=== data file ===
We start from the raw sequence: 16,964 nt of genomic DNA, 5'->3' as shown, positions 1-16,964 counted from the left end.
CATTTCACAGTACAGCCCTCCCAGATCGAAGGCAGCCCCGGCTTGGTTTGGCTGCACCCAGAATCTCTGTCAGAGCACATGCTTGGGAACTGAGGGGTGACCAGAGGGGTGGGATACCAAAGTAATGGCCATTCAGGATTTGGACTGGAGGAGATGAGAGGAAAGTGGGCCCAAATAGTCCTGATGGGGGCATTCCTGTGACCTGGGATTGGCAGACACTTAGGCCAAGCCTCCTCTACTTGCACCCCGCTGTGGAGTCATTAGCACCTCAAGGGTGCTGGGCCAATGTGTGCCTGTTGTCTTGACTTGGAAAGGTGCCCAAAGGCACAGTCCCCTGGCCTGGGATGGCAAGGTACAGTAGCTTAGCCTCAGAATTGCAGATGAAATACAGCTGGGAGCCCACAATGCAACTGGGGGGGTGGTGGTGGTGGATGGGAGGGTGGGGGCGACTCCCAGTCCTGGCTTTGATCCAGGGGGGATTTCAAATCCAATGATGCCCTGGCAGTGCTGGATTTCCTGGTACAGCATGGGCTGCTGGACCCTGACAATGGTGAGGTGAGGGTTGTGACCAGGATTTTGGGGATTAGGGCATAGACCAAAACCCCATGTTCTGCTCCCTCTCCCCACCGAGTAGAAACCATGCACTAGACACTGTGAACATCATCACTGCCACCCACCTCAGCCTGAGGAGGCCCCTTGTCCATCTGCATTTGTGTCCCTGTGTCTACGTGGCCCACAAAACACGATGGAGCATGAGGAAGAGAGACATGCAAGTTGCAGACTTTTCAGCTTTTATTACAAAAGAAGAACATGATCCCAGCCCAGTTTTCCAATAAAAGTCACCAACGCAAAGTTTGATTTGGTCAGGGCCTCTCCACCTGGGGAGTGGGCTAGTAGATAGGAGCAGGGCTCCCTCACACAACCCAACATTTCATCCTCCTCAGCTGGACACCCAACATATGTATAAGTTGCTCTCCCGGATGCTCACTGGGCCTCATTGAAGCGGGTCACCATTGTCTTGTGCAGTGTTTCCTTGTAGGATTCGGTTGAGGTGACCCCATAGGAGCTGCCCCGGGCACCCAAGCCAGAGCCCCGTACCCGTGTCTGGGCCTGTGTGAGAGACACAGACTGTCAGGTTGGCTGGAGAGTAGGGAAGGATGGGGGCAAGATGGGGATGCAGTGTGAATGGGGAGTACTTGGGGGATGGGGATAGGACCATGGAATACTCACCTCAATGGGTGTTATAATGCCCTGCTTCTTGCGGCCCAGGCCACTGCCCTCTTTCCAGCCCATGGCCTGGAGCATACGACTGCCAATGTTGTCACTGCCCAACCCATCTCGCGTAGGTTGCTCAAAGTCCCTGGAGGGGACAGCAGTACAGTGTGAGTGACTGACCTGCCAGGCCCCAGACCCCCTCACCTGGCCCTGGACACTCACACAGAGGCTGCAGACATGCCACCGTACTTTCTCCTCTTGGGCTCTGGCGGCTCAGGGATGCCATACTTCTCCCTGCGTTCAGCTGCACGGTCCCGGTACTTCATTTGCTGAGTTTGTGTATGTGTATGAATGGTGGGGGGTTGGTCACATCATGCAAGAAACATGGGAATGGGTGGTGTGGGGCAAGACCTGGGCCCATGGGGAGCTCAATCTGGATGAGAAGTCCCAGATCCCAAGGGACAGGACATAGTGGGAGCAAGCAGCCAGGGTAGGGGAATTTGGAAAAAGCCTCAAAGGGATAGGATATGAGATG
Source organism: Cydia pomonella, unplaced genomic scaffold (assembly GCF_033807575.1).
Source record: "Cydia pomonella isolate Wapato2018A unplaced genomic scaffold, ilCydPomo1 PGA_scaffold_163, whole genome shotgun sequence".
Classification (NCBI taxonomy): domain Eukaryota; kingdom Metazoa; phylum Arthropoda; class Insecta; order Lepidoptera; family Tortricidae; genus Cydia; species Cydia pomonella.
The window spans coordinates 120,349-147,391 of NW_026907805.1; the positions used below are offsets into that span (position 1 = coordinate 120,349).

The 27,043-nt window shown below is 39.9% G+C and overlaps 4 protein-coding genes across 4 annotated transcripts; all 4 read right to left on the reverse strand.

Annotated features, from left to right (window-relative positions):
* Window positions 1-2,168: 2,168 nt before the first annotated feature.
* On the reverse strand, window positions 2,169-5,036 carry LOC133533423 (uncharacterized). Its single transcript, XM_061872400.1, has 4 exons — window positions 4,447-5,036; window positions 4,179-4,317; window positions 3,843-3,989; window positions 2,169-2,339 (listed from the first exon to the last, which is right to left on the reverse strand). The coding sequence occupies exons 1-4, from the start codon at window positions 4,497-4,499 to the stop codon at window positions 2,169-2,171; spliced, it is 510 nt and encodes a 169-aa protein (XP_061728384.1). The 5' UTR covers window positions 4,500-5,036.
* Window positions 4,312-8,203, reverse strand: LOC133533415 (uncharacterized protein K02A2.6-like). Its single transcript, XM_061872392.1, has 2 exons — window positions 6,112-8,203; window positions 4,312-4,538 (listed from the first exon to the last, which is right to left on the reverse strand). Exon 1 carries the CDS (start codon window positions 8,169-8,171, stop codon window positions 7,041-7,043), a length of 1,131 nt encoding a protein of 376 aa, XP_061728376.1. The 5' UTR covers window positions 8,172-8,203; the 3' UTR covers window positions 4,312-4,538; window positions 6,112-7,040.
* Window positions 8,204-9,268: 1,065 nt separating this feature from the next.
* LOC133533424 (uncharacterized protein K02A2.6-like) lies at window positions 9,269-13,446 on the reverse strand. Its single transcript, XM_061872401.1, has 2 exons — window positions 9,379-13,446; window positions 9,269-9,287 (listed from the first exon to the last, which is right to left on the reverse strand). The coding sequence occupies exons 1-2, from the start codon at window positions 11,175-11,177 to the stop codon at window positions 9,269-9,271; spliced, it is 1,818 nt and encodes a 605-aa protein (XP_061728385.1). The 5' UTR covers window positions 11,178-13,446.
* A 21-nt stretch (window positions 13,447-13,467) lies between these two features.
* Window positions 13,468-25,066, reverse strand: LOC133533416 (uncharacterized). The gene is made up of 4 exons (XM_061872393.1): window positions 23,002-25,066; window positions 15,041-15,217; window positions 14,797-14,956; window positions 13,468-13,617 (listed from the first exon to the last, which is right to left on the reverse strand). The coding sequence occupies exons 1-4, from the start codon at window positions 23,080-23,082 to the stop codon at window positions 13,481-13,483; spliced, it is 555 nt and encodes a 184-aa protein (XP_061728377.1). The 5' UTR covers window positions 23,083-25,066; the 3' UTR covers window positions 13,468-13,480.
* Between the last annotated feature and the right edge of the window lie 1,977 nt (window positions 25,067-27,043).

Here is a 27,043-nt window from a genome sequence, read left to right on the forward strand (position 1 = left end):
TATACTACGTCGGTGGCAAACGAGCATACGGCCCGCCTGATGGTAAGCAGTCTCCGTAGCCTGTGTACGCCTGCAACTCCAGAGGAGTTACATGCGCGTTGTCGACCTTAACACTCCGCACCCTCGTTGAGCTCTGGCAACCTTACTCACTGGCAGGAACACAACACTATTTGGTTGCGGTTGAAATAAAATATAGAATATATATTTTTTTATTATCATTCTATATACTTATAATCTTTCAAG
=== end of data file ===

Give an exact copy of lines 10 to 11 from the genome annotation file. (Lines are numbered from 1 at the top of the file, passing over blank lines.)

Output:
* On the reverse strand, window positions 2,169-5,036 carry LOC133533423 (uncharacterized). Its single transcript, XM_061872400.1, has 4 exons — window positions 4,447-5,036; window positions 4,179-4,317; window positions 3,843-3,989; window positions 2,169-2,339 (listed from the first exon to the last, which is right to left on the reverse strand). The coding sequence occupies exons 1-4, from the start codon at window positions 4,497-4,499 to the stop codon at window positions 2,169-2,171; spliced, it is 510 nt and encodes a 169-aa protein (XP_061728384.1). The 5' UTR covers window positions 4,500-5,036.
* Window positions 4,312-8,203, reverse strand: LOC133533415 (uncharacterized protein K02A2.6-like). Its single transcript, XM_061872392.1, has 2 exons — window positions 6,112-8,203; window positions 4,312-4,538 (listed from the first exon to the last, which is right to left on the reverse strand). Exon 1 carries the CDS (start codon window positions 8,169-8,171, stop codon window positions 7,041-7,043), a length of 1,131 nt encoding a protein of 376 aa, XP_061728376.1. The 5' UTR covers window positions 8,172-8,203; the 3' UTR covers window positions 4,312-4,538; window positions 6,112-7,040.